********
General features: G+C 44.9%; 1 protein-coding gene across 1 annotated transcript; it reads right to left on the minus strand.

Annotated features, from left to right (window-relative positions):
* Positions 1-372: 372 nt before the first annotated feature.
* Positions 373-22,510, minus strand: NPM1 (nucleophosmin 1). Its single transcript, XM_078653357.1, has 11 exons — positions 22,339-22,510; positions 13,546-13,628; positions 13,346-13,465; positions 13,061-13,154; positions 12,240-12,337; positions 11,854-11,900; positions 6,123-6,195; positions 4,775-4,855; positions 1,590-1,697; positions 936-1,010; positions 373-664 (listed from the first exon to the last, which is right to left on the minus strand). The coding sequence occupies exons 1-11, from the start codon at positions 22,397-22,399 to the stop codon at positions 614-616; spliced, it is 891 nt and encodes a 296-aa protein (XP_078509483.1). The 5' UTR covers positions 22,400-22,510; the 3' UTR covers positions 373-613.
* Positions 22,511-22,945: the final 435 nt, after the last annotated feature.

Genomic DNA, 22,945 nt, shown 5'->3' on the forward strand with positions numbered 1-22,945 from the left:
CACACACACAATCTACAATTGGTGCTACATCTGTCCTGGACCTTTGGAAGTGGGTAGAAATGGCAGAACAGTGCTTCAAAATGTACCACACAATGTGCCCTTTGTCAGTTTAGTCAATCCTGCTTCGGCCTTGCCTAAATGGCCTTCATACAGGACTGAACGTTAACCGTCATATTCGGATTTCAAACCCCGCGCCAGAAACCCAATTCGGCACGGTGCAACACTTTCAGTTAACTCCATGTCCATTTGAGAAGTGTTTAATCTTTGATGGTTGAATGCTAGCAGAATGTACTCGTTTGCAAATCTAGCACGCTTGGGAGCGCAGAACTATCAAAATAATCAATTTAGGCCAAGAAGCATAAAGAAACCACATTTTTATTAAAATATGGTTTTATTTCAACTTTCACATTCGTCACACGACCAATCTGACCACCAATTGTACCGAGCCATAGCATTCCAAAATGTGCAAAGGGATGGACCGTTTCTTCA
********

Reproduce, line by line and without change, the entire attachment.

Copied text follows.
General features: G+C 44.9%; 1 protein-coding gene across 1 annotated transcript; it reads right to left on the minus strand.

Annotated features, from left to right (window-relative positions):
* Positions 1-372: 372 nt before the first annotated feature.
* Positions 373-22,510, minus strand: NPM1 (nucleophosmin 1). Its single transcript, XM_078653357.1, has 11 exons — positions 22,339-22,510; positions 13,546-13,628; positions 13,346-13,465; positions 13,061-13,154; positions 12,240-12,337; positions 11,854-11,900; positions 6,123-6,195; positions 4,775-4,855; positions 1,590-1,697; positions 936-1,010; positions 373-664 (listed from the first exon to the last, which is right to left on the minus strand). The coding sequence occupies exons 1-11, from the start codon at positions 22,397-22,399 to the stop codon at positions 614-616; spliced, it is 891 nt and encodes a 296-aa protein (XP_078509483.1). The 5' UTR covers positions 22,400-22,510; the 3' UTR covers positions 373-613.
* Positions 22,511-22,945: the final 435 nt, after the last annotated feature.

Genomic DNA, 22,945 nt, shown 5'->3' on the forward strand with positions numbered 1-22,945 from the left:
CACACACACAATCTACAATTGGTGCTACATCTGTCCTGGACCTTTGGAAGTGGGTAGAAATGGCAGAACAGTGCTTCAAAATGTACCACACAATGTGCCCTTTGTCAGTTTAGTCAATCCTGCTTCGGCCTTGCCTAAATGGCCTTCATACAGGACTGAACGTTAACCGTCATATTCGGATTTCAAACCCCGCGCCAGAAACCCAATTCGGCACGGTGCAACACTTTCAGTTAACTCCATGTCCATTTGAGAAGTGTTTAATCTTTGATGGTTGAATGCTAGCAGAATGTACTCGTTTGCAAATCTAGCACGCTTGGGAGCGCAGAACTATCAAAATAATCAATTTAGGCCAAGAAGCATAAAGAAACCACATTTTTATTAAAATATGGTTTTATTTCAACTTTCACATTCGTCACACGACCAATCTGACCACCAATTGTACCGAGCCATAGCATTCCAAAATGTGCAAAGGGATGGACCGTTTCTTCA